The Pros and Cons of Online Focus Groups

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If you’re reading this, you may be thinking about whether or not to provide an online focus group.  You may be wondering whether moving from the traditional focus group and taking it online is a good move.  Keep reading!

Online focus groups allow for back and forth conversations with audiences of any size depending on the moderating company.

Questions are asked via participant discussion or survey to get feedback on concepts or ideas or improve services and products.  Either way, you choose, algorithms are used to synthesize data, so you get the insights you’re seeking.

Online focus groups are a less expensive way to engage consumers to get faster and, sometimes more honest, insights than traditional methods. 

Keep reading, and I’ll give you a brief history of traditional focus groups, reasons people want to participate in online focus groups, and the pros and cons of online focus groups. 

History of Traditional Focus Groups

According to, focus groups began in 1937 at Princeton University.  Their purpose was to focus on messages like war propaganda films during World War II.  The US government used focus groups to study how military propaganda films impacted Americans.  The purpose was to discover what messages were most effective in increasing support for the war.

Nielsen Media Research (The Nielsen Ratings, as you may know them) also came into prominence in the late 1930s, culminating in the Nielsen Radio index in 1942 and then moving to television in 1950.  This method of measuring audiences and their TV watching habits became the leading source of information for the television industry.

In this vein, focus groups rose in popularity to allow businesses to gather consumers’ ideas, opinions, and beliefs (called qualitative research) about products and services and then use them to strategize and develop their marketing plan when determining what to bring to market. Today the global market research industry is worth $76 billion, with the US garnering 44% of that.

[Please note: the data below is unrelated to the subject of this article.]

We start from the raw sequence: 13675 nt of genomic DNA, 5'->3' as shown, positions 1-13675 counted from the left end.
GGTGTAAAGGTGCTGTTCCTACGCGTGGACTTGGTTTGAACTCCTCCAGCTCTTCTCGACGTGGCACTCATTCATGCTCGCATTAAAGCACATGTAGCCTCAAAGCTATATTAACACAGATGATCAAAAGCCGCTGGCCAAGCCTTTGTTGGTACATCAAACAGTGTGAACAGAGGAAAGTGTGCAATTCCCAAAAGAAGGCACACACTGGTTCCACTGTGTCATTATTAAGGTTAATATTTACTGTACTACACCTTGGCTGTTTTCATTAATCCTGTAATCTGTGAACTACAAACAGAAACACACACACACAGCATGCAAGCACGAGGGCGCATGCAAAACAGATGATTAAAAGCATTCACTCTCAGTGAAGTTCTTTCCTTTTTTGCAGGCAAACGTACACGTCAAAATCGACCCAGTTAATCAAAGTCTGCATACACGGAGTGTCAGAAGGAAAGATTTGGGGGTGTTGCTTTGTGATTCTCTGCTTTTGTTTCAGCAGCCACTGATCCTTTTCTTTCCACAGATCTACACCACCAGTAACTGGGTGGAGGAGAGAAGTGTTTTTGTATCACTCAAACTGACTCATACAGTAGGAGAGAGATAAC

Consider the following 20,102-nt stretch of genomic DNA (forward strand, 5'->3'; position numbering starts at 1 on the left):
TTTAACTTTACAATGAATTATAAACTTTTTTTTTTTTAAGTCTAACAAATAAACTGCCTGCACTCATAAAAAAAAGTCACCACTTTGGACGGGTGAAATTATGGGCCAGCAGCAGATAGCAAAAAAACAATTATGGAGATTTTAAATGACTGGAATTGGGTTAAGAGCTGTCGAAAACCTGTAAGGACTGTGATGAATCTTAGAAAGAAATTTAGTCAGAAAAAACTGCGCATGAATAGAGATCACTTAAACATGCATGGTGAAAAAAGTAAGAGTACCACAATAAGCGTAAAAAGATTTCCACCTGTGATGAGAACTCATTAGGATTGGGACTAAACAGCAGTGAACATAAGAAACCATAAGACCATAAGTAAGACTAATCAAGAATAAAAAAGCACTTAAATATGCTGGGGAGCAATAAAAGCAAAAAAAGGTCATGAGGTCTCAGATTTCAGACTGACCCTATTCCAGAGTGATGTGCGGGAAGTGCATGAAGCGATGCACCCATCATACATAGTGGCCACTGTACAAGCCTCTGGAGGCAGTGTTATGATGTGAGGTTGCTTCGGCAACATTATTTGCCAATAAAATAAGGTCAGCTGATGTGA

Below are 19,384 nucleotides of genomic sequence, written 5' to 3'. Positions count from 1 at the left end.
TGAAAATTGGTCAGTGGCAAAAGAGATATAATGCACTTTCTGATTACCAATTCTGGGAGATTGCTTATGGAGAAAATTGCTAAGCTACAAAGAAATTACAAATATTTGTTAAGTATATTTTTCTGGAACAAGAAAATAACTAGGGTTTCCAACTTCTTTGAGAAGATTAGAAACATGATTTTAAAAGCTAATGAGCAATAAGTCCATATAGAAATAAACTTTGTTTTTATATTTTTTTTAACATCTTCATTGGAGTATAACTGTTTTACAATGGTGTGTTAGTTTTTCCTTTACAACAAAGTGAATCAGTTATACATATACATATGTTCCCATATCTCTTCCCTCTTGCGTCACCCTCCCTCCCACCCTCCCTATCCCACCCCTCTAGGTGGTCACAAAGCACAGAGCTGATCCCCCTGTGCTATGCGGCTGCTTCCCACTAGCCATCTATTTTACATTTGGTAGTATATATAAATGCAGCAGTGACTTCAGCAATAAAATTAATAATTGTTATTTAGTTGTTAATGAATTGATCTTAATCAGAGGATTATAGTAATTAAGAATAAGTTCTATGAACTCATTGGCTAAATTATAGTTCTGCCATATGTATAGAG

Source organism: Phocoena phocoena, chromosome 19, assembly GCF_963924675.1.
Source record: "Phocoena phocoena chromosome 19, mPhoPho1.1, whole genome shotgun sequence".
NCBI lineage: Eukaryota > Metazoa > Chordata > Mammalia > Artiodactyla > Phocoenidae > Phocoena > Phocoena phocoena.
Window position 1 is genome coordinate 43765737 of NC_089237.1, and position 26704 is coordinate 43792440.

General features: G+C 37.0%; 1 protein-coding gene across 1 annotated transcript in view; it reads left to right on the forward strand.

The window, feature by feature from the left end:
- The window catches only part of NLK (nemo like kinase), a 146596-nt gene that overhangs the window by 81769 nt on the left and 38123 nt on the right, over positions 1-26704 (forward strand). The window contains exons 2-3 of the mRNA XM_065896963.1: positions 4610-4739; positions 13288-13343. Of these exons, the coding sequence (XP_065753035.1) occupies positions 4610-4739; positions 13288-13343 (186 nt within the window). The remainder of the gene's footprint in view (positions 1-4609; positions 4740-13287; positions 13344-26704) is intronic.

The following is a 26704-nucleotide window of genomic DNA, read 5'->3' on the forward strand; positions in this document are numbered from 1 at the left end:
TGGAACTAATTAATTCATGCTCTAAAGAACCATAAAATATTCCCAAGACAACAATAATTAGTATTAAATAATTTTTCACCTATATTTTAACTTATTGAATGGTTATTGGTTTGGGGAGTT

Traditional focus groups are:

  • In-person small-group discussions led by a trained leader. 
  • They are qualitative – asking nondirective, open-ended questions.
  • Used to get opinions on specific topics and help businesses determine how to create and launch products and services.
  • Carefully orchestrated to create an environment in which people feel free to speak openly.  Participants are encouraged to express their opinions.

Why do people participate in Focus Groups?

People want to participate in focus groups, traditional or online, for a few reasons:

  1. They want to earn extra money.  People who participate in focus groups are paid cash and rewards as an incentive to participate depending on the focus group and survey. 
  2. They want to give their opinion!  It’s not everyday companies ask consumers to provide their views, and many will take the opportunity to do so!
  3. They genuinely want to help bring new ideas to market.

What is an online Focus Group?

There are two different kinds of online focus groups:

  1. There are online focus groups, like traditional focus groups, that use a moderator.  However, participants come online at the same time to discuss a particular research topic.  Unlike one-to-one interviewing, online focus groups allow participants to talk with and influence each other.